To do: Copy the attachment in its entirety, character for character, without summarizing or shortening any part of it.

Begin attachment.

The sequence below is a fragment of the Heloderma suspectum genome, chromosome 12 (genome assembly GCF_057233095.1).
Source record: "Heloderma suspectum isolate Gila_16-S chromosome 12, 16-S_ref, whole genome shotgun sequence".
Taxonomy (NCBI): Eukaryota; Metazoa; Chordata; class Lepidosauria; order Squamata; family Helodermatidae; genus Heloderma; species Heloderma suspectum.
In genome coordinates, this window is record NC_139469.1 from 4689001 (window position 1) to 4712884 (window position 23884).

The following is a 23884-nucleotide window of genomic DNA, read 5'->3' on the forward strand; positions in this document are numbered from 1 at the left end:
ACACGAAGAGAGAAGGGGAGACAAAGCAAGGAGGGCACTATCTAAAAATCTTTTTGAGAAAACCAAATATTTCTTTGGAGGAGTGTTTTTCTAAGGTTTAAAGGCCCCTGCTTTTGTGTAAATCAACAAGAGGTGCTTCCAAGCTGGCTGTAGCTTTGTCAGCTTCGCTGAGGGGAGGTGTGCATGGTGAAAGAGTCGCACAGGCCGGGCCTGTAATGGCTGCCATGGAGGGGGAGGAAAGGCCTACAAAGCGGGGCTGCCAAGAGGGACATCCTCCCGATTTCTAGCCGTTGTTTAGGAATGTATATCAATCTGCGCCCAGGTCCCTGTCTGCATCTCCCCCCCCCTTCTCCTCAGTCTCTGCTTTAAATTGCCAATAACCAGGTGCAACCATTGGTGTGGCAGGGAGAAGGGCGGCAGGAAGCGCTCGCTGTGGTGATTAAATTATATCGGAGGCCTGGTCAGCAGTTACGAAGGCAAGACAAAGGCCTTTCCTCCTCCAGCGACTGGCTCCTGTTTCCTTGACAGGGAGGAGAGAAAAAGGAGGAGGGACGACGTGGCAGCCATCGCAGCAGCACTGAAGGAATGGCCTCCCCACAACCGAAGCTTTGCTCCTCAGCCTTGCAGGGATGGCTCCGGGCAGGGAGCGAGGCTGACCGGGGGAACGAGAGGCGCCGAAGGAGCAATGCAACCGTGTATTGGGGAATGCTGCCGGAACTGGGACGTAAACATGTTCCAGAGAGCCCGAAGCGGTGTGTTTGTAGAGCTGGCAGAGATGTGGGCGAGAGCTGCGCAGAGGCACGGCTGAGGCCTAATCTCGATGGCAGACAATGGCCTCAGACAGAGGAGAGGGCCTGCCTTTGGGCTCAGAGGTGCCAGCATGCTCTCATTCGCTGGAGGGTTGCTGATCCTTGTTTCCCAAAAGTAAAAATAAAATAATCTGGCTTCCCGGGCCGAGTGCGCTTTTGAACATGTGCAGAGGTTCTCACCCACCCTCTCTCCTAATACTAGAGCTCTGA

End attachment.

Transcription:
The sequence below is a fragment of the Heloderma suspectum genome, chromosome 12 (genome assembly GCF_057233095.1).
Source record: "Heloderma suspectum isolate Gila_16-S chromosome 12, 16-S_ref, whole genome shotgun sequence".
Taxonomy (NCBI): Eukaryota; Metazoa; Chordata; class Lepidosauria; order Squamata; family Helodermatidae; genus Heloderma; species Heloderma suspectum.
In genome coordinates, this window is record NC_139469.1 from 4689001 (window position 1) to 4712884 (window position 23884).

The following is a 23884-nucleotide window of genomic DNA, read 5'->3' on the forward strand; positions in this document are numbered from 1 at the left end:
ACACGAAGAGAGAAGGGGAGACAAAGCAAGGAGGGCACTATCTAAAAATCTTTTTGAGAAAACCAAATATTTCTTTGGAGGAGTGTTTTTCTAAGGTTTAAAGGCCCCTGCTTTTGTGTAAATCAACAAGAGGTGCTTCCAAGCTGGCTGTAGCTTTGTCAGCTTCGCTGAGGGGAGGTGTGCATGGTGAAAGAGTCGCACAGGCCGGGCCTGTAATGGCTGCCATGGAGGGGGAGGAAAGGCCTACAAAGCGGGGCTGCCAAGAGGGACATCCTCCCGATTTCTAGCCGTTGTTTAGGAATGTATATCAATCTGCGCCCAGGTCCCTGTCTGCATCTCCCCCCCCCTTCTCCTCAGTCTCTGCTTTAAATTGCCAATAACCAGGTGCAACCATTGGTGTGGCAGGGAGAAGGGCGGCAGGAAGCGCTCGCTGTGGTGATTAAATTATATCGGAGGCCTGGTCAGCAGTTACGAAGGCAAGACAAAGGCCTTTCCTCCTCCAGCGACTGGCTCCTGTTTCCTTGACAGGGAGGAGAGAAAAAGGAGGAGGGACGACGTGGCAGCCATCGCAGCAGCACTGAAGGAATGGCCTCCCCACAACCGAAGCTTTGCTCCTCAGCCTTGCAGGGATGGCTCCGGGCAGGGAGCGAGGCTGACCGGGGGAACGAGAGGCGCCGAAGGAGCAATGCAACCGTGTATTGGGGAATGCTGCCGGAACTGGGACGTAAACATGTTCCAGAGAGCCCGAAGCGGTGTGTTTGTAGAGCTGGCAGAGATGTGGGCGAGAGCTGCGCAGAGGCACGGCTGAGGCCTAATCTCGATGGCAGACAATGGCCTCAGACAGAGGAGAGGGCCTGCCTTTGGGCTCAGAGGTGCCAGCATGCTCTCATTCGCTGGAGGGTTGCTGATCCTTGTTTCCCAAAAGTAAAAATAAAATAATCTGGCTTCCCGGGCCGAGTGCGCTTTTGAACATGTGCAGAGGTTCTCACCCACCCTCTCTCCTAATACTAGAGCTCTGA